Attorney helps local school build on a storied past

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Attorney Mark Jacobs (left) and FDIA Principal Rashid Faisal are bridging the past and the present at the former Dewey Elementary School.


By Linda Laderman
Legal News

Growing up in post-World War II Oak Park, attorney Mark Jacobs viewed the John Dewey neighborhood elementary school as an anchor in the community.
Jacobs remembers Dewey as a place where lifelong friendships were made, where the halls were filled with the noisy sounds of childhood, and the seeds for a lifelong love of learning were planted.

“It was an idyllic time,” Jacobs said.

As the chief administrative officer and general counsel for the Mars Agency in Southfield, Jacobs believes his early education instilled a love of learning in him that continues today.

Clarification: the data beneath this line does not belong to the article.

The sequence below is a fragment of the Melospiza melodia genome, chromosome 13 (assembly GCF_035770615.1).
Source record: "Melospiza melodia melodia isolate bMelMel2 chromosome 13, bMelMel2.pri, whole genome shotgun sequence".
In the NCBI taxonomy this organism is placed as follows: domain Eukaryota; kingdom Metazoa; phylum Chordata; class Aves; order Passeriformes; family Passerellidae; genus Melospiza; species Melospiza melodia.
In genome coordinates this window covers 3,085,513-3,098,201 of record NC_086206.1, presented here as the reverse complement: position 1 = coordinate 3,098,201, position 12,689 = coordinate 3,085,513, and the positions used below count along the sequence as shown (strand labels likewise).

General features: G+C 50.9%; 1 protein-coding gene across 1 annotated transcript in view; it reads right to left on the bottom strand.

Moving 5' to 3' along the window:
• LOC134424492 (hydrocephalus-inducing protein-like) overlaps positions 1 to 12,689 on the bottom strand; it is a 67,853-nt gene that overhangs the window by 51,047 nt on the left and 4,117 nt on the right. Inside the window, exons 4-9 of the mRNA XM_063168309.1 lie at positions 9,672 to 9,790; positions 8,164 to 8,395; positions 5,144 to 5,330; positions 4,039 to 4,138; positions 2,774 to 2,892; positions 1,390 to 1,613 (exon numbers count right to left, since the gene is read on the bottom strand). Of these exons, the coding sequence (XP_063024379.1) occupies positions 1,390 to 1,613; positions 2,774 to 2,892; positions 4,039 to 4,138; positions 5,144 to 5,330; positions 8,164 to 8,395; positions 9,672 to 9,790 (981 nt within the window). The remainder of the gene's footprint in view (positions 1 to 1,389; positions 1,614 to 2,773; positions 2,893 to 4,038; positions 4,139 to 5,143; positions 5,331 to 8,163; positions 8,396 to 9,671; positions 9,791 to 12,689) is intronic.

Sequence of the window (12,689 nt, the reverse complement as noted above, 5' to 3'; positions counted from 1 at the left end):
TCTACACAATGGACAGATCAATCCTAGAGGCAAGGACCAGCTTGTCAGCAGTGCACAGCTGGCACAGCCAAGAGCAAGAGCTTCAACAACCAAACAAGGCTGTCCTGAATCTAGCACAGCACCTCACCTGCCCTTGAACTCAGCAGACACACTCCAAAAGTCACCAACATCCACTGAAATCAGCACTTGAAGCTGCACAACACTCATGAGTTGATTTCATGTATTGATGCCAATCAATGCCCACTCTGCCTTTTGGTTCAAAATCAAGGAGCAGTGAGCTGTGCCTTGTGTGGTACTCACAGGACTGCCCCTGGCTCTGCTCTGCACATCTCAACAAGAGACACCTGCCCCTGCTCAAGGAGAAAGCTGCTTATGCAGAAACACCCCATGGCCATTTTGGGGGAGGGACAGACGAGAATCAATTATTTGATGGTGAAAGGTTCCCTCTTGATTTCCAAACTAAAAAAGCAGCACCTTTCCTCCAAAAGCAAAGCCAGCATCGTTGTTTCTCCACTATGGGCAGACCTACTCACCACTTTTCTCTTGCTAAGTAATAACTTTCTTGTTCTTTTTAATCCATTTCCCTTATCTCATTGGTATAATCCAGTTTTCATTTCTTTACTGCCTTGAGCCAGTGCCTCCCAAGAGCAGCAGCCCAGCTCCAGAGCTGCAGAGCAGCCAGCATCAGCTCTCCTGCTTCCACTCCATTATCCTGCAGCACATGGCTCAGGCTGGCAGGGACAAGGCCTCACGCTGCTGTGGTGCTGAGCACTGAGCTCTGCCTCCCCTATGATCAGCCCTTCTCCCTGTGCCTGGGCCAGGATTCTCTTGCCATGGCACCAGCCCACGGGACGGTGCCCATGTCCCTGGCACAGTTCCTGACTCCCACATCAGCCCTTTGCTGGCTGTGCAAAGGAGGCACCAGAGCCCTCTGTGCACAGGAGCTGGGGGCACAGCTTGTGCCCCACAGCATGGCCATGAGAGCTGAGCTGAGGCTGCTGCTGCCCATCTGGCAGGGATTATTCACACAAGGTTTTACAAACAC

“Every child needs a solid and secure foundation for early learning,” Jacobs said. “Although I didn't know it at the time, those elementary years at Dewey provided all that and more to many others, and me and certainly that propelled us throughout our careers and life.

“There were so many great life lessons all around us: curiosity, patriotism, intellectual stimulation, academic competition, respect for teachers, pride in the school and the community. Just good wholesome values that, I now recognize, are tremendous gifts for any child in a learning environment. They certainly were to me,” Jacobs said.

So when Jacobs learned that the long dormant John Dewey Elementary School building was going to receive a $2.5 million makeover as the Frederick Douglass International Academy Charter School (FDIA), he reached out to see what he could do to reignite in the new school’s occupants the kind of excitement he felt at Dewey.

“I hope to get involved with alumni through avenues like social media and to garner financial support for the school,” Jacobs said, noting that the building was constructed in 1954 and was sold by the Oak Park school district in 2003 due to declining enrollment.